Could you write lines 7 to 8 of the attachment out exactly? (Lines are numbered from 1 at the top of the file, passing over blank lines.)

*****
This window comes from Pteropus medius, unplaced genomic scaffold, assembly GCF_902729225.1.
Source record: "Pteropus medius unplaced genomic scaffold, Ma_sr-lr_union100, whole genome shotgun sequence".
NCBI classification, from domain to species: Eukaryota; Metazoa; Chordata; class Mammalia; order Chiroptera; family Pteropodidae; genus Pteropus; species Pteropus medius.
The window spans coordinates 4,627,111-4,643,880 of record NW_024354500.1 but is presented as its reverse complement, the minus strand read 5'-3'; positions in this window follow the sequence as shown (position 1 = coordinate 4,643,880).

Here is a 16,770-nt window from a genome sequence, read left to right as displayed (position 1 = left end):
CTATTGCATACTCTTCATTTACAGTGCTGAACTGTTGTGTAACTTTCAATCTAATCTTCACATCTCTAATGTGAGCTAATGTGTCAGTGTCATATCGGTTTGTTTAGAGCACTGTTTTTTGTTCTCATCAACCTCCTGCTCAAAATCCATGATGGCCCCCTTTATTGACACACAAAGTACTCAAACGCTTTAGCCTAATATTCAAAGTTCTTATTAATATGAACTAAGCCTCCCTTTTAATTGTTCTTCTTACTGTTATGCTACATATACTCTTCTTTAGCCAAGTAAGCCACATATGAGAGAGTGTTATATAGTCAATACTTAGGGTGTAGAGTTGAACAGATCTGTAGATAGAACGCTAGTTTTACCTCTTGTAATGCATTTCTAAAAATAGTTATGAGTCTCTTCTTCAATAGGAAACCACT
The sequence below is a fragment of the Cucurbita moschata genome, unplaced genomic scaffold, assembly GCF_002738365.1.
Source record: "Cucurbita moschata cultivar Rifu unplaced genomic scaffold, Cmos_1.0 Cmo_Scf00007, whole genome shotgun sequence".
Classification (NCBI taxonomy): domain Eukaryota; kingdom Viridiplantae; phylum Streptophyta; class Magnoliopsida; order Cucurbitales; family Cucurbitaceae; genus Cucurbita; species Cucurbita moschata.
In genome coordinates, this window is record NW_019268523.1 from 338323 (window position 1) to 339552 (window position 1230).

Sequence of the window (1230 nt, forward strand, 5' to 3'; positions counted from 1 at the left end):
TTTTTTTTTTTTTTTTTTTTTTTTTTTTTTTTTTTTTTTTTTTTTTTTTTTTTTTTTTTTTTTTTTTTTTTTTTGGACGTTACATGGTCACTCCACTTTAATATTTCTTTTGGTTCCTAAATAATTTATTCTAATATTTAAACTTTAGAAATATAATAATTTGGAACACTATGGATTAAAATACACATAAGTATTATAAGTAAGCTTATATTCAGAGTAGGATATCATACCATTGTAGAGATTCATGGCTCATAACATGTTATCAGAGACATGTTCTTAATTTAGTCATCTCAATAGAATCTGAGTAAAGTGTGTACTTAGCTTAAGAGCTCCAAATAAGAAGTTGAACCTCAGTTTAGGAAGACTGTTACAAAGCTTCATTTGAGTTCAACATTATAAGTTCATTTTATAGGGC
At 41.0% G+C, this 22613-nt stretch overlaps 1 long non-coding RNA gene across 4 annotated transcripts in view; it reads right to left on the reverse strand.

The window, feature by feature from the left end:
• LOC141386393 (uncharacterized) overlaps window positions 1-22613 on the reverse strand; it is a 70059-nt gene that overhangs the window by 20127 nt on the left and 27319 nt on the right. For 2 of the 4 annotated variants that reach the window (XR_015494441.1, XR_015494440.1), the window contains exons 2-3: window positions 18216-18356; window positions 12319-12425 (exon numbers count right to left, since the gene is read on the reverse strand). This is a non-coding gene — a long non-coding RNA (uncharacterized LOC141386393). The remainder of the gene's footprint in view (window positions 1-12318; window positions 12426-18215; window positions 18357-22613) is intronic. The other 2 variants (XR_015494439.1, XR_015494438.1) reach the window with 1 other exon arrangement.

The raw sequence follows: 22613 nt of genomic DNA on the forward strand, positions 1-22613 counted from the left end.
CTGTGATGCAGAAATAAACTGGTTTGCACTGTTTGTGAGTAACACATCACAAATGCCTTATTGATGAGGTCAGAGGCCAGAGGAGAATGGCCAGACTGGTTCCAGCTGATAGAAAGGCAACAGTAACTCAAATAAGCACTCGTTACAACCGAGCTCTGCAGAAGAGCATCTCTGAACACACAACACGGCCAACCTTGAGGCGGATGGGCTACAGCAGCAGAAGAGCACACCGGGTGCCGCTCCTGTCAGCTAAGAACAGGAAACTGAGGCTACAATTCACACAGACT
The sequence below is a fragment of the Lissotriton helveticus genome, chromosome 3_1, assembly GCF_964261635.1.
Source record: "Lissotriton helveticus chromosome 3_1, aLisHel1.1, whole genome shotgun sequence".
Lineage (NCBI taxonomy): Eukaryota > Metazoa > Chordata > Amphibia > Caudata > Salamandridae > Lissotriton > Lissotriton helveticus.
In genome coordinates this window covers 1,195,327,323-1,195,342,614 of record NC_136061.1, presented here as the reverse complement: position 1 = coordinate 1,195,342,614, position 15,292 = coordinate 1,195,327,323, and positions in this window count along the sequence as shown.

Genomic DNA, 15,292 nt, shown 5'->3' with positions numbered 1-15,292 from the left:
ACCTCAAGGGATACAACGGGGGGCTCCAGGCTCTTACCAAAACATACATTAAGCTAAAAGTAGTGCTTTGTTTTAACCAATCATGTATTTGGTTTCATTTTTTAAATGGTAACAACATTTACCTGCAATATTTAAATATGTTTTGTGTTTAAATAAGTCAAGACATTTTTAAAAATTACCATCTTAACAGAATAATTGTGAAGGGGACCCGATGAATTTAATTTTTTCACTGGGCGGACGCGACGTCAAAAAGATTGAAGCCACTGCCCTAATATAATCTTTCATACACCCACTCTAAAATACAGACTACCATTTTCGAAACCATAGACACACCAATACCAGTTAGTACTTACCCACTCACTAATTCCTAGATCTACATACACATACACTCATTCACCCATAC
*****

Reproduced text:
The sequence below is a fragment of the Cucurbita moschata genome, unplaced genomic scaffold, assembly GCF_002738365.1.
Source record: "Cucurbita moschata cultivar Rifu unplaced genomic scaffold, Cmos_1.0 Cmo_Scf00007, whole genome shotgun sequence".